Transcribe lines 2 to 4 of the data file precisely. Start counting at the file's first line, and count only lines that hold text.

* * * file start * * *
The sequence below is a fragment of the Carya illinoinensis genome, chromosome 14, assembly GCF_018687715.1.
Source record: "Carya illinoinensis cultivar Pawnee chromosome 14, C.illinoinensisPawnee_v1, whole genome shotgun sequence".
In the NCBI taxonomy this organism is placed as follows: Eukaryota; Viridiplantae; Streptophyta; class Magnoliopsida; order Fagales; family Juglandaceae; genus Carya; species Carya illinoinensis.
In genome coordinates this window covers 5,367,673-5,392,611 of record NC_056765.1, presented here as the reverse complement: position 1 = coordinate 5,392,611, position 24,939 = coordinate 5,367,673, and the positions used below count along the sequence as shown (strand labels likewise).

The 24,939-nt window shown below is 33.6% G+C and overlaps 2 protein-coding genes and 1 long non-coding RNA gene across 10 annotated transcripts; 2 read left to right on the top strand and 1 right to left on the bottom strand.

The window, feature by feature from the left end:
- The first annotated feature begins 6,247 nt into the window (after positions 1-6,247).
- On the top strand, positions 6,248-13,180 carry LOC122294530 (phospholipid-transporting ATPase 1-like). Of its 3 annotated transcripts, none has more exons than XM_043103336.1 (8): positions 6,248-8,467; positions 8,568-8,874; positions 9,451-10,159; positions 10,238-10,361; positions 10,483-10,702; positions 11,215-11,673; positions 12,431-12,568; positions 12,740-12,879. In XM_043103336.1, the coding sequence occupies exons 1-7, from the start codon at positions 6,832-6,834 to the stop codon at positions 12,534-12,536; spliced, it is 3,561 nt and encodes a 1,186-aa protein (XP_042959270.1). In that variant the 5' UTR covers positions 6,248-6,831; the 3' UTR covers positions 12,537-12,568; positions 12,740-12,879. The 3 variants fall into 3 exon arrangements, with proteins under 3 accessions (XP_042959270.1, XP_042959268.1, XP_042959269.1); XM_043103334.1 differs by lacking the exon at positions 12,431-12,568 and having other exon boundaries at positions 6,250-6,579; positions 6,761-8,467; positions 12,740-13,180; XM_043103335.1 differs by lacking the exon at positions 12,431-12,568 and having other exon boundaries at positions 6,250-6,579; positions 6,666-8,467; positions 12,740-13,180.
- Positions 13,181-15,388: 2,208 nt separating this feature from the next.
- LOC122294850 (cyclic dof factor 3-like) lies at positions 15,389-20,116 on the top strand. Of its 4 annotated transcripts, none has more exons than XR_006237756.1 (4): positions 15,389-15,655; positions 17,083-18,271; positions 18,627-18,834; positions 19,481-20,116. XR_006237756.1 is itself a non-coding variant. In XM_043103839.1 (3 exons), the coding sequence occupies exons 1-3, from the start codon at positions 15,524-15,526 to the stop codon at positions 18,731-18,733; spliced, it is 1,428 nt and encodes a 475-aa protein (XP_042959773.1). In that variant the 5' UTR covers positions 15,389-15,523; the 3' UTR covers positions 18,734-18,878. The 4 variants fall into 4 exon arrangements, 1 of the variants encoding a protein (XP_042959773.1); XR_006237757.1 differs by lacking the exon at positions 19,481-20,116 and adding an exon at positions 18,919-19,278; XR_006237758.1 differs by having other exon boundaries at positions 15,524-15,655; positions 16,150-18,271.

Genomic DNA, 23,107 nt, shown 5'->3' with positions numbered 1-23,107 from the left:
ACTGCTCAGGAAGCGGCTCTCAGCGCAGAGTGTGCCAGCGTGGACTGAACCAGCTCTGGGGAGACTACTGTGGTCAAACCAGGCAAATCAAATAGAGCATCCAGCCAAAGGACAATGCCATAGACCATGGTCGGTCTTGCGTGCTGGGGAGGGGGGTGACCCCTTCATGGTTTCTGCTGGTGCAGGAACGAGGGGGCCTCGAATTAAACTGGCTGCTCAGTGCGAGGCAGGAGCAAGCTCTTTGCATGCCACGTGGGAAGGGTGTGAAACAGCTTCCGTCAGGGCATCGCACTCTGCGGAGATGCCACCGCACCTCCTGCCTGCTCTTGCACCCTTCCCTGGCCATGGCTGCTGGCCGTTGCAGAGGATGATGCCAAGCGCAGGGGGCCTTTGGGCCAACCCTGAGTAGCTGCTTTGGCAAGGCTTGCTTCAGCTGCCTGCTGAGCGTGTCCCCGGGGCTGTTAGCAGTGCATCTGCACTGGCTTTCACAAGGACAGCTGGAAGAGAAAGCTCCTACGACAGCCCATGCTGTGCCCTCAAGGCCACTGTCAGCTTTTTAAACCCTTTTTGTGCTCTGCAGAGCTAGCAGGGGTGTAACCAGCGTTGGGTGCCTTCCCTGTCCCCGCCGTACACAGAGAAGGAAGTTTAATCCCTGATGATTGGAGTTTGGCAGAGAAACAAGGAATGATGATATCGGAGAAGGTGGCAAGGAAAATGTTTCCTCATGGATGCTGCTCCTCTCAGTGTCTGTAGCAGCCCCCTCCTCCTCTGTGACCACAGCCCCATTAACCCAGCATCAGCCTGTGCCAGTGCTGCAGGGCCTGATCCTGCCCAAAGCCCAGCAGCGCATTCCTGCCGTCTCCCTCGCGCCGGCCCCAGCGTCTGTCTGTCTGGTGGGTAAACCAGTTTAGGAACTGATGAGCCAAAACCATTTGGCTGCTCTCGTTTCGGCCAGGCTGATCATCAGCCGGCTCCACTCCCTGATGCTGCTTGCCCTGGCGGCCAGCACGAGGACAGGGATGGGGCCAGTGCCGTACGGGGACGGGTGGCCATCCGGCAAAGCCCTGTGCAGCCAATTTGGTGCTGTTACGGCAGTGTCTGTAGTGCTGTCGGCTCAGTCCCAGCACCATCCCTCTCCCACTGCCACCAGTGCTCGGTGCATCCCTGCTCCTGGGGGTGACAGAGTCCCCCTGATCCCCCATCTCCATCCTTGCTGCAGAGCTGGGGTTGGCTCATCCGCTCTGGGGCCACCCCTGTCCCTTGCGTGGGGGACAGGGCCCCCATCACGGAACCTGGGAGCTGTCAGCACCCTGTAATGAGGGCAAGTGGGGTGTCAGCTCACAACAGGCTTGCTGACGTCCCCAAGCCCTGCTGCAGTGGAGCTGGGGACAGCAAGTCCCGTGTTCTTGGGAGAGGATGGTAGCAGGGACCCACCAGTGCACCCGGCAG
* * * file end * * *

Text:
Source record: "Carya illinoinensis cultivar Pawnee chromosome 14, C.illinoinensisPawnee_v1, whole genome shotgun sequence".
In the NCBI taxonomy this organism is placed as follows: Eukaryota; Viridiplantae; Streptophyta; class Magnoliopsida; order Fagales; family Juglandaceae; genus Carya; species Carya illinoinensis.
In genome coordinates this window covers 5,367,673-5,392,611 of record NC_056765.1, presented here as the reverse complement: position 1 = coordinate 5,392,611, position 24,939 = coordinate 5,367,673, and the positions used below count along the sequence as shown (strand labels likewise).